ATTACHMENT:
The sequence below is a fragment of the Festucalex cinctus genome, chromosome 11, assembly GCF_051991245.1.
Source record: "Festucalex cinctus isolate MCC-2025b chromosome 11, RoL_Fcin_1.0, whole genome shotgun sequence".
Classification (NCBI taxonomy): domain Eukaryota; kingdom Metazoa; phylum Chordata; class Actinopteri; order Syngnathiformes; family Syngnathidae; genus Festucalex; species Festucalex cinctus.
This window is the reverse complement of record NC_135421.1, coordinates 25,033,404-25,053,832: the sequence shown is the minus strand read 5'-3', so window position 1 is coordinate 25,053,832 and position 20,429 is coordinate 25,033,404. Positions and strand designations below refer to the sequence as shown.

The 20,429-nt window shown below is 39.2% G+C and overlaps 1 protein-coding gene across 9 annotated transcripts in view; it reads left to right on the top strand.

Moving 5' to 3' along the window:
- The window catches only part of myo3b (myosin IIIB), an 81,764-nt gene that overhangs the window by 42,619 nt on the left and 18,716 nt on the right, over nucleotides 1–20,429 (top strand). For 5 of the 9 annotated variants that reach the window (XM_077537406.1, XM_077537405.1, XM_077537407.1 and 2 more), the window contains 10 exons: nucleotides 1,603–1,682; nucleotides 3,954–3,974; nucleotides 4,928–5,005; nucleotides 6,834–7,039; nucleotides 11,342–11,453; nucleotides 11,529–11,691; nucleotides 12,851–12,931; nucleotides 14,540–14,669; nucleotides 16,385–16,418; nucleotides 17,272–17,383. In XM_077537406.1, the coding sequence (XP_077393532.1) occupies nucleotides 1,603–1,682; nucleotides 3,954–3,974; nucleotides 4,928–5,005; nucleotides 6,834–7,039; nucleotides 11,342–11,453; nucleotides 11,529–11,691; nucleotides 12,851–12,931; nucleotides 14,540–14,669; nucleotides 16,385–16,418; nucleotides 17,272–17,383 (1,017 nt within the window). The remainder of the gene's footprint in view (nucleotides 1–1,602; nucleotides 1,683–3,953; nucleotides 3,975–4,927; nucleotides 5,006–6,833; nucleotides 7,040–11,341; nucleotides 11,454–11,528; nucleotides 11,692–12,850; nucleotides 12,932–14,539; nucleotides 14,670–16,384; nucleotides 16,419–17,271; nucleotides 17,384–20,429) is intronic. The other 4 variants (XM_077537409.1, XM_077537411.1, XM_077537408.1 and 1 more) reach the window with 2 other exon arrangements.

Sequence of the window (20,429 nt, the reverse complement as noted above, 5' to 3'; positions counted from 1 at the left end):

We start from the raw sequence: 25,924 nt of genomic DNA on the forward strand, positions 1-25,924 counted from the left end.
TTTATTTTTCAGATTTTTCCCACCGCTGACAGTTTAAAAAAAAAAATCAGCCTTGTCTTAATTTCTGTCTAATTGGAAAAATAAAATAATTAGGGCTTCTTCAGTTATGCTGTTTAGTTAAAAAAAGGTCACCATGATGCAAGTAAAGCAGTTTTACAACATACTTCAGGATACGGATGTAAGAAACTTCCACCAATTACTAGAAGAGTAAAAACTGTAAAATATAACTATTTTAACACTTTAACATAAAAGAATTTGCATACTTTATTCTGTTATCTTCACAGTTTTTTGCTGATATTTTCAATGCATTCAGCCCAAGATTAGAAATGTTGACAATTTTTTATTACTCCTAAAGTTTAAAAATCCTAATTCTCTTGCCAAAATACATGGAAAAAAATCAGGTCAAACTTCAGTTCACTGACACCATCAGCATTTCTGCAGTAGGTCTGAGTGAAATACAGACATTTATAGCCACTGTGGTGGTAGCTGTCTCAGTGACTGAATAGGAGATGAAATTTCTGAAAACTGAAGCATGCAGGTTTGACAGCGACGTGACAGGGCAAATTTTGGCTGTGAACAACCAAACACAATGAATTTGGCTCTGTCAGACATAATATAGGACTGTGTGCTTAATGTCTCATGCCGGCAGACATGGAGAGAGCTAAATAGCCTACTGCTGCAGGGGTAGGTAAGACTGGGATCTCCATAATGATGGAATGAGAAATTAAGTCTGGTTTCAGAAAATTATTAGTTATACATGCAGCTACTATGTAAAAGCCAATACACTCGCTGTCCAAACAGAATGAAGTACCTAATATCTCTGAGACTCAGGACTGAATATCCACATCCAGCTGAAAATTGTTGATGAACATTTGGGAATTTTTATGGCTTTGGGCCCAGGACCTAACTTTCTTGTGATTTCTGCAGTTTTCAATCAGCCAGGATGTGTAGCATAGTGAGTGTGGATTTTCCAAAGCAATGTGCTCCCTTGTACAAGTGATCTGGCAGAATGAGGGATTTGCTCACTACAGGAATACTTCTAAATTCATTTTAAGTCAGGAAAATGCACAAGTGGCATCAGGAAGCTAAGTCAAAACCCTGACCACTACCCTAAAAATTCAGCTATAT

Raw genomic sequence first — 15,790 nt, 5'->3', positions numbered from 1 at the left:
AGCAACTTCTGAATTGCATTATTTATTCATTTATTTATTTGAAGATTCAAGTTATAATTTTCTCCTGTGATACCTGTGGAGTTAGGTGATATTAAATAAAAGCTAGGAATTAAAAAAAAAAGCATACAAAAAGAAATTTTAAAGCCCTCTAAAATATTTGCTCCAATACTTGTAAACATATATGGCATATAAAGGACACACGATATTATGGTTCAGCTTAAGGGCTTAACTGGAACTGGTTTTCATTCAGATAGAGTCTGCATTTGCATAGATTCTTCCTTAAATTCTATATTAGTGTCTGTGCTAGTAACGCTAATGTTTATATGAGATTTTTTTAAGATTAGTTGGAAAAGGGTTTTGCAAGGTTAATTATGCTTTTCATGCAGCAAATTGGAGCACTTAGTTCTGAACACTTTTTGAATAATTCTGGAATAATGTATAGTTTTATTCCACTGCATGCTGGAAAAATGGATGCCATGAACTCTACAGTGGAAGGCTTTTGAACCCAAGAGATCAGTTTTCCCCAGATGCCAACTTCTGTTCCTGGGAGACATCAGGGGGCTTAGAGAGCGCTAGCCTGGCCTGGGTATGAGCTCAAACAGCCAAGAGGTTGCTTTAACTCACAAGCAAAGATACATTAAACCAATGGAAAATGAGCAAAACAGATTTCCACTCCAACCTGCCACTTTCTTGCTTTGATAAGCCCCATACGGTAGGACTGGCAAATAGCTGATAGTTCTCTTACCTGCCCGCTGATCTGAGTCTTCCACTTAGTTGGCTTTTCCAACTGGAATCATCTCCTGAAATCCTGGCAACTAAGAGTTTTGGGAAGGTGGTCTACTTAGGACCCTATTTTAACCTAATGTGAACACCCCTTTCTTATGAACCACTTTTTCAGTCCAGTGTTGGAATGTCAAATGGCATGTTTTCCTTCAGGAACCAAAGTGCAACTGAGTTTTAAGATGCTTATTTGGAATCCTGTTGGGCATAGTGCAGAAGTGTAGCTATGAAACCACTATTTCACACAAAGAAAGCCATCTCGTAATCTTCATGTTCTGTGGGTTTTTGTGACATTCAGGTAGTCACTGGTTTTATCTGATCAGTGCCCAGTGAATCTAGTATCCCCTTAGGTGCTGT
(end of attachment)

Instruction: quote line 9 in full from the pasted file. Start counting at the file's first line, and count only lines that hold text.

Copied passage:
We start from the raw sequence: 25,924 nt of genomic DNA on the forward strand, positions 1-25,924 counted from the left end.